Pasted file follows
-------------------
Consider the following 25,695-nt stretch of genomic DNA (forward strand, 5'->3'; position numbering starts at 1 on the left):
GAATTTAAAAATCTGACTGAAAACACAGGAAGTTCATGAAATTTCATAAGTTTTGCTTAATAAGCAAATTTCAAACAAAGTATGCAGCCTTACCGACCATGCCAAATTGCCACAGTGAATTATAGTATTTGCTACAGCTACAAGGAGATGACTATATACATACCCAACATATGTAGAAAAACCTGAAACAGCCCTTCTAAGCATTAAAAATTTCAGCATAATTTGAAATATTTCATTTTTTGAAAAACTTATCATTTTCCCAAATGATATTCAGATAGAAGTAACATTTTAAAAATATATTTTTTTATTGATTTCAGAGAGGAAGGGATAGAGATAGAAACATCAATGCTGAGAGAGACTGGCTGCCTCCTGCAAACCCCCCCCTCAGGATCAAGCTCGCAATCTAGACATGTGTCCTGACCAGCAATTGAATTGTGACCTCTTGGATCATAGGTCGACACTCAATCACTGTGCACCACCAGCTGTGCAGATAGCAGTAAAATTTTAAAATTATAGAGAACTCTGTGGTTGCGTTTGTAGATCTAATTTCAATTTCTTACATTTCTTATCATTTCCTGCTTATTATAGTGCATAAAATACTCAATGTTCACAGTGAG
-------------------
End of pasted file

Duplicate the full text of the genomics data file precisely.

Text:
Consider the following 25,695-nt stretch of genomic DNA (forward strand, 5'->3'; position numbering starts at 1 on the left):
GAATTTAAAAATCTGACTGAAAACACAGGAAGTTCATGAAATTTCATAAGTTTTGCTTAATAAGCAAATTTCAAACAAAGTATGCAGCCTTACCGACCATGCCAAATTGCCACAGTGAATTATAGTATTTGCTACAGCTACAAGGAGATGACTATATACATACCCAACATATGTAGAAAAACCTGAAACAGCCCTTCTAAGCATTAAAAATTTCAGCATAATTTGAAATATTTCATTTTTTGAAAAACTTATCATTTTCCCAAATGATATTCAGATAGAAGTAACATTTTAAAAATATATTTTTTTATTGATTTCAGAGAGGAAGGGATAGAGATAGAAACATCAATGCTGAGAGAGACTGGCTGCCTCCTGCAAACCCCCCCCTCAGGATCAAGCTCGCAATCTAGACATGTGTCCTGACCAGCAATTGAATTGTGACCTCTTGGATCATAGGTCGACACTCAATCACTGTGCACCACCAGCTGTGCAGATAGCAGTAAAATTTTAAAATTATAGAGAACTCTGTGGTTGCGTTTGTAGATCTAATTTCAATTTCTTACATTTCTTATCATTTCCTGCTTATTATAGTGCATAAAATACTCAATGTTCACAGTGAG